Before & after photo of a new flat roof installed in Westchester. The homeowners chose a dark charcoal roof tile to match the new modern exterior color-scheme of their home.
Category: Tile Roof
The owners of this South Miami home contacted Rausa Builders Corp for their tile roof replacement needs. Their existing flat tile roof had gone through several patch jobs and the time had come for a complete roof replacement. We installed the Bel Air Light Gray Range flat cement roof tile which features various light gray tones creating a beautiful blend of grays.
Below are before & after photos of this roof replacement project.
The homeowners of the Westchester home below had extended the life of their flat tile roof with a sealant, but eventually contacted us for a complete roof replacement of their tile and flat roof.
This large tile roof had reached the end of it’s life after several repair jobs by the homeowners. They contacted us for a complete roof replacement and chose to go with a flat cement roof tile instead of the existing double roll cement roof tile. The gallery below shows the roof replacement process along with photos of the finished roof.
The time has come, you’re ready for your new tile roof and there’s an important decision to make, “Do you install flat tile or barrel tile on your roof?”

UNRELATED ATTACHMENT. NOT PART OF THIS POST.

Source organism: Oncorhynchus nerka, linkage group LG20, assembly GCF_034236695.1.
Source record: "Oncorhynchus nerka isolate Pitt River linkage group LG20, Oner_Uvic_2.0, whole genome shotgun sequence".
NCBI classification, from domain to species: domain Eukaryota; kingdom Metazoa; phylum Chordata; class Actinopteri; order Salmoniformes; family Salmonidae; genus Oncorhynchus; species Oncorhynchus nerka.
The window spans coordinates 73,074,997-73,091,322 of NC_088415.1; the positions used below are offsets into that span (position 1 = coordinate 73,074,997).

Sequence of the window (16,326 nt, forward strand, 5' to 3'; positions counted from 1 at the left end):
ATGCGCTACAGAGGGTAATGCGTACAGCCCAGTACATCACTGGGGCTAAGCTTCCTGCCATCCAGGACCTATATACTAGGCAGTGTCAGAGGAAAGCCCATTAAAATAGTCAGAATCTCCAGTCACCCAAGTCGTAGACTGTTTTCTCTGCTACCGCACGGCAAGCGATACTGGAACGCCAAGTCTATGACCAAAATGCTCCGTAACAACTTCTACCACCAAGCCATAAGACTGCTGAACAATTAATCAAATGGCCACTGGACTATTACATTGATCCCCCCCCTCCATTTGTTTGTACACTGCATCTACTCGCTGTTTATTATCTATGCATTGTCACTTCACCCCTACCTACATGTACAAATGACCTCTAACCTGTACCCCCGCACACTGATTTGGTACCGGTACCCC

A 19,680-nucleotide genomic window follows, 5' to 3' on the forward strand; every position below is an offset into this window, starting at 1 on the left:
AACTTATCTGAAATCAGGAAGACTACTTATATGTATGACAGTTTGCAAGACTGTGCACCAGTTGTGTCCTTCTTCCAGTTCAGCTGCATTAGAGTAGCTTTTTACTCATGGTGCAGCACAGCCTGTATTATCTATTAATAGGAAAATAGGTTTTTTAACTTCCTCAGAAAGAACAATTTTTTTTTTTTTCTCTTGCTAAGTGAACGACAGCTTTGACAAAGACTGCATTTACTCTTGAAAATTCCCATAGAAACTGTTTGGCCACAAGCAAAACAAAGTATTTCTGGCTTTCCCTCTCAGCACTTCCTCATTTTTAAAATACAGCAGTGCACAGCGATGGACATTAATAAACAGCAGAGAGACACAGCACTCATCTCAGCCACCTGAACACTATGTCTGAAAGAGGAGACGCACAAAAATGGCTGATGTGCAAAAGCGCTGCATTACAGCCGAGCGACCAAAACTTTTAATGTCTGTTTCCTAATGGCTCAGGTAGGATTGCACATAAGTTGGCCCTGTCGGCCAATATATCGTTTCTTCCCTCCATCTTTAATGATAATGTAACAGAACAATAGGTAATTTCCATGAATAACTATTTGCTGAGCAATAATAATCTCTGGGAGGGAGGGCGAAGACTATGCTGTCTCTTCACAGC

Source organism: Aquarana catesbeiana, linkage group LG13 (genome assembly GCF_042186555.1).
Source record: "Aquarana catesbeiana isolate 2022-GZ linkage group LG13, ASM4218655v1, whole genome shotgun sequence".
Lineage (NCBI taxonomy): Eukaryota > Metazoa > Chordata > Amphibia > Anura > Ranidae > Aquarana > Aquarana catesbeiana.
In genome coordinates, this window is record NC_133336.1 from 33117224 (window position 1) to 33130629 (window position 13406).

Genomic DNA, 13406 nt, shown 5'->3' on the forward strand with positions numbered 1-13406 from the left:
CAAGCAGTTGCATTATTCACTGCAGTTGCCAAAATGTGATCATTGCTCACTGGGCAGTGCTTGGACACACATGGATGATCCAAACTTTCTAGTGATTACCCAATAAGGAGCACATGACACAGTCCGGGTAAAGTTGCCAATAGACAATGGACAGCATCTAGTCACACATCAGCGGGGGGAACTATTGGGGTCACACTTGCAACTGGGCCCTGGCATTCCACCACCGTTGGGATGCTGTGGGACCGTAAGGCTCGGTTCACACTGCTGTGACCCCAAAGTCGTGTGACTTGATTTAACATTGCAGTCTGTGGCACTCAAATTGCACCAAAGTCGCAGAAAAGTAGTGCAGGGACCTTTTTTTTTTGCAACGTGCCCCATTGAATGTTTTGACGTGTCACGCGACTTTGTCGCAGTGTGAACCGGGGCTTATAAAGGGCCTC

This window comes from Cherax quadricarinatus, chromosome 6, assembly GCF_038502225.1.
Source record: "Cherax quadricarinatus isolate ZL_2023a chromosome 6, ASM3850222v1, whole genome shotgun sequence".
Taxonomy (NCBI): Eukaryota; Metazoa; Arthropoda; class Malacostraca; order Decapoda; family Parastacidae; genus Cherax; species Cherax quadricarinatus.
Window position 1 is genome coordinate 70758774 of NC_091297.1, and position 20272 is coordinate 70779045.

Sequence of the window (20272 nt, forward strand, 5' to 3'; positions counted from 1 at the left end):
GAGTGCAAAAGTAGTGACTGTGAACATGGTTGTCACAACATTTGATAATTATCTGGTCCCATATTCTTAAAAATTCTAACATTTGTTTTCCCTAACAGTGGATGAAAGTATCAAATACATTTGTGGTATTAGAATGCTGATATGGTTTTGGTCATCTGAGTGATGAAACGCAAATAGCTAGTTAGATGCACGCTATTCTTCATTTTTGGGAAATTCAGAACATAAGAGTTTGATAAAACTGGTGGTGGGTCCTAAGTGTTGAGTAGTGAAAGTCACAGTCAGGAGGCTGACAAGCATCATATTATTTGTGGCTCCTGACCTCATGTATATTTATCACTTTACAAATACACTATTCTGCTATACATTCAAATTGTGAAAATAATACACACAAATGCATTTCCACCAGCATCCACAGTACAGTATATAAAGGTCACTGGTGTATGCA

The answer really depends on the age of your home. The trusses that support your roof, the concrete walls & the structural tie-beams all settle differently over the years, especially in our South Florida climate. This is not a defect or a sign of poor craftsmanship, wooden roof trusses expand & contract with the change in temperature and humidity.
Flat Roof Tile: Pros & Cons
Aesthetically, flat tile roofs look best when installed over new trusses and decking/sheathing or trusses that have been adjusted with abutted 2×4’s to level the roof decking. This allows for the flat tile edges to line up better, giving you nice straight lines across your roof. Of course, the additional truss and decking work will increase the cost of your new tile roof, but it will provide the best look when finished. If you install flat tile over a 20+ year old roof without leveling the roof deck, the tile edges will not line up as well.
Barrel Roof Tile: Pros & Cons
If you would like to avoid the additional cost associated with leveling your roof trusses and decking, we would recommend a barrel tile instead of a flat roof tile. Installing a barrel tile helps hide such dips and offsets caused by the natural settling of your home’s trusses. There are several other rounded roof tiles that will also help hide these imperfections like S-Type & Double Roll roof tiles.
Rounded / barrel roof tiles are mostly made of 2 materials, clay or concrete. Clay tiles tend to be more fragile and are often imported from other countries, making them more expensive. Concrete roof tiles are more durable and are manufactured domestically. The concrete roof tiles we install most are manufactured right here in the State of Florida, making them the more economic option.